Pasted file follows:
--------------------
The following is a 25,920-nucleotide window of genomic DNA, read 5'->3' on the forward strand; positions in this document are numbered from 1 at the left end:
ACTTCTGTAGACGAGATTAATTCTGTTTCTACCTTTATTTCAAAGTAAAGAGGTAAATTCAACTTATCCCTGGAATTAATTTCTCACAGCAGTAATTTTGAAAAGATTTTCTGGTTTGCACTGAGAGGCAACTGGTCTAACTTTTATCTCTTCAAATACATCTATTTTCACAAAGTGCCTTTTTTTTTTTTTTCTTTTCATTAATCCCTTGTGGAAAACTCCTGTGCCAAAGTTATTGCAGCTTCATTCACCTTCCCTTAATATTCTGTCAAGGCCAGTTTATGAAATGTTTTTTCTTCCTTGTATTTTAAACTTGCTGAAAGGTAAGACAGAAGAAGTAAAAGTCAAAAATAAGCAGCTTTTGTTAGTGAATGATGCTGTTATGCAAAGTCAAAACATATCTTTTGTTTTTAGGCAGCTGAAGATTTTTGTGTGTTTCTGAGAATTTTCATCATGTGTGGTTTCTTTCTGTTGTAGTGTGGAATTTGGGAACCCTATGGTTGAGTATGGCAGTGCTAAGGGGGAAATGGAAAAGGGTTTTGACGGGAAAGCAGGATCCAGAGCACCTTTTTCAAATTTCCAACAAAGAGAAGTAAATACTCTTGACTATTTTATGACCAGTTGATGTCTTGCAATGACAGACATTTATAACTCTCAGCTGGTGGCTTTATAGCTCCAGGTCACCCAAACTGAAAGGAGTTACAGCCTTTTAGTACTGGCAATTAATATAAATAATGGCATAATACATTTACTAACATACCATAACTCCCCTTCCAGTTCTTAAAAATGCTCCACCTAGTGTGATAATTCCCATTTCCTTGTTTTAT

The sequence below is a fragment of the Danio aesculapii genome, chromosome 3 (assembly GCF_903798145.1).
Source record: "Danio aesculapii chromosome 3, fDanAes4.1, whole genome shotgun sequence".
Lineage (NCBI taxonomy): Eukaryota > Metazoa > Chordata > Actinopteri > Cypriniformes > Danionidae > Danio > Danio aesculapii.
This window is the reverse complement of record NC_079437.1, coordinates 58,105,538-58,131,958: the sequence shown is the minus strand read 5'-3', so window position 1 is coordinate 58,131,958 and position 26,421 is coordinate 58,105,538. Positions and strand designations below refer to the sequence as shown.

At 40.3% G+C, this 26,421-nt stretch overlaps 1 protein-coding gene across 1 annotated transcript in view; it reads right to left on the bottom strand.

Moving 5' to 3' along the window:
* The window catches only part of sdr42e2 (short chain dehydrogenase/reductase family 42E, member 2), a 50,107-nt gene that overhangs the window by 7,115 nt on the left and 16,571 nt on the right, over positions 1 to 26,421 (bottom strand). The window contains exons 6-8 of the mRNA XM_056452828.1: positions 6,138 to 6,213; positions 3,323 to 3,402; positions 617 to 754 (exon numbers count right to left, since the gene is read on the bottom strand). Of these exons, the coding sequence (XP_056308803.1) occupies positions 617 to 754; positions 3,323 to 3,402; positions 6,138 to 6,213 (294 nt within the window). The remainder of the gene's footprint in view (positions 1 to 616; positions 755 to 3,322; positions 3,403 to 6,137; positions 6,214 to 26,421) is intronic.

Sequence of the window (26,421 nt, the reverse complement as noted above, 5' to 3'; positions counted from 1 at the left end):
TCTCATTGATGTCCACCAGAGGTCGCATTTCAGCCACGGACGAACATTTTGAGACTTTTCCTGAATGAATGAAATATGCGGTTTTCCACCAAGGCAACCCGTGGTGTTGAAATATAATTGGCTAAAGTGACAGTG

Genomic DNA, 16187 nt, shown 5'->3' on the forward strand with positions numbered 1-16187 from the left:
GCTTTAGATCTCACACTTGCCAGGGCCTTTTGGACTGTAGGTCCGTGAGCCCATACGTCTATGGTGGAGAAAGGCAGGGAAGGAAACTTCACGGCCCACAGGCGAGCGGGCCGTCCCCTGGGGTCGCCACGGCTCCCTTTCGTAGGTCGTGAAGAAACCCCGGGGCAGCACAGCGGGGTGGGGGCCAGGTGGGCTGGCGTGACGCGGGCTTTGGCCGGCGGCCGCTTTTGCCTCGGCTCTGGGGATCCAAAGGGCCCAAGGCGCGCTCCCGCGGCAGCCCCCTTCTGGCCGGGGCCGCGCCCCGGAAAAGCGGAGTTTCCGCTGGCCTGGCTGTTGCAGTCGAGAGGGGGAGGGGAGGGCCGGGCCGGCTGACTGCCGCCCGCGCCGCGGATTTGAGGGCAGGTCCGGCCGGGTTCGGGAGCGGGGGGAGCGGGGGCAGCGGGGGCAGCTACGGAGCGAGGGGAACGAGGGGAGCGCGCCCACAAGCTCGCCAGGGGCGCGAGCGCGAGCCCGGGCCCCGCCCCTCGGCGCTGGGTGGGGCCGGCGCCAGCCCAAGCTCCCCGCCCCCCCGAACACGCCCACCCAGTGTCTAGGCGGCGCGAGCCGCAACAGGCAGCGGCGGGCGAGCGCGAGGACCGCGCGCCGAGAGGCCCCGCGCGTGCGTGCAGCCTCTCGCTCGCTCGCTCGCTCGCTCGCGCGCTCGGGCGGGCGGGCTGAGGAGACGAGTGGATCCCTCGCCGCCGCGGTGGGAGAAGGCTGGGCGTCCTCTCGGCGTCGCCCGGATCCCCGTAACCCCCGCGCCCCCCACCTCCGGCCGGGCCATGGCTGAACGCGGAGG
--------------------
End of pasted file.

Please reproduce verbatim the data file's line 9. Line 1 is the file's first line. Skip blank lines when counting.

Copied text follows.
* The window catches only part of sdr42e2 (short chain dehydrogenase/reductase family 42E, member 2), a 50,107-nt gene that overhangs the window by 7,115 nt on the left and 16,571 nt on the right, over positions 1 to 26,421 (bottom strand). The window contains exons 6-8 of the mRNA XM_056452828.1: positions 6,138 to 6,213; positions 3,323 to 3,402; positions 617 to 754 (exon numbers count right to left, since the gene is read on the bottom strand). Of these exons, the coding sequence (XP_056308803.1) occupies positions 617 to 754; positions 3,323 to 3,402; positions 6,138 to 6,213 (294 nt within the window). The remainder of the gene's footprint in view (positions 1 to 616; positions 755 to 3,322; positions 3,403 to 6,137; positions 6,214 to 26,421) is intronic.